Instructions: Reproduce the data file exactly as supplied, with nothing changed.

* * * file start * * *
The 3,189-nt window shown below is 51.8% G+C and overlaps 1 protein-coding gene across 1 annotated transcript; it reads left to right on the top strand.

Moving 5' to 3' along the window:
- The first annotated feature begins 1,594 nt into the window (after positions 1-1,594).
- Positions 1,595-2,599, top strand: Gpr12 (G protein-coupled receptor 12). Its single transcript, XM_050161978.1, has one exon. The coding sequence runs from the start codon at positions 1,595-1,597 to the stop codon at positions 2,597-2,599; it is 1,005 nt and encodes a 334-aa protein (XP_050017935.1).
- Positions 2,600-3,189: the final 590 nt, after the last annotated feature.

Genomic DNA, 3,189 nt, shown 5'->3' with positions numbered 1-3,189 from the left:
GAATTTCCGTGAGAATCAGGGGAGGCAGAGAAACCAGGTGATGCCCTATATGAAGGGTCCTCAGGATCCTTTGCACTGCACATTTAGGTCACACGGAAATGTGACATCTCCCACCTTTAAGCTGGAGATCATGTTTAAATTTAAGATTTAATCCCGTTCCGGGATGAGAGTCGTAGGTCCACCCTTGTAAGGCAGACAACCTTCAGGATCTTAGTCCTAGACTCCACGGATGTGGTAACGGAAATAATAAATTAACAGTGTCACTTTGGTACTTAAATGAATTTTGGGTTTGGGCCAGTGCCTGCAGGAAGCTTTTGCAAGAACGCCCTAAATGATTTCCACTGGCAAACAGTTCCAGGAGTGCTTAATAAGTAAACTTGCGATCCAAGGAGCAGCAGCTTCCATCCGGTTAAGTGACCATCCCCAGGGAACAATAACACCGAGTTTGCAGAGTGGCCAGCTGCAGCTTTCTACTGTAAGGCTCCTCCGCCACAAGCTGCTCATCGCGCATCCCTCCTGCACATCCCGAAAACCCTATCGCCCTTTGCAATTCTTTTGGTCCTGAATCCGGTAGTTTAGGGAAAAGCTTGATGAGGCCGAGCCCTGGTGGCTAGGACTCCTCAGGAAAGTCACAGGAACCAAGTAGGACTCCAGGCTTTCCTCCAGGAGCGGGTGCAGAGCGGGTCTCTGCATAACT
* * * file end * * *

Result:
The 3,189-nt window shown below is 51.8% G+C and overlaps 1 protein-coding gene across 1 annotated transcript; it reads left to right on the top strand.

Moving 5' to 3' along the window:
- The first annotated feature begins 1,594 nt into the window (after positions 1-1,594).
- Positions 1,595-2,599, top strand: Gpr12 (G protein-coupled receptor 12). Its single transcript, XM_050161978.1, has one exon. The coding sequence runs from the start codon at positions 1,595-1,597 to the stop codon at positions 2,597-2,599; it is 1,005 nt and encodes a 334-aa protein (XP_050017935.1).
- Positions 2,600-3,189: the final 590 nt, after the last annotated feature.

Genomic DNA, 3,189 nt, shown 5'->3' with positions numbered 1-3,189 from the left:
GAATTTCCGTGAGAATCAGGGGAGGCAGAGAAACCAGGTGATGCCCTATATGAAGGGTCCTCAGGATCCTTTGCACTGCACATTTAGGTCACACGGAAATGTGACATCTCCCACCTTTAAGCTGGAGATCATGTTTAAATTTAAGATTTAATCCCGTTCCGGGATGAGAGTCGTAGGTCCACCCTTGTAAGGCAGACAACCTTCAGGATCTTAGTCCTAGACTCCACGGATGTGGTAACGGAAATAATAAATTAACAGTGTCACTTTGGTACTTAAATGAATTTTGGGTTTGGGCCAGTGCCTGCAGGAAGCTTTTGCAAGAACGCCCTAAATGATTTCCACTGGCAAACAGTTCCAGGAGTGCTTAATAAGTAAACTTGCGATCCAAGGAGCAGCAGCTTCCATCCGGTTAAGTGACCATCCCCAGGGAACAATAACACCGAGTTTGCAGAGTGGCCAGCTGCAGCTTTCTACTGTAAGGCTCCTCCGCCACAAGCTGCTCATCGCGCATCCCTCCTGCACATCCCGAAAACCCTATCGCCCTTTGCAATTCTTTTGGTCCTGAATCCGGTAGTTTAGGGAAAAGCTTGATGAGGCCGAGCCCTGGTGGCTAGGACTCCTCAGGAAAGTCACAGGAACCAAGTAGGACTCCAGGCTTTCCTCCAGGAGCGGGTGCAGAGCGGGTCTCTGCATAACT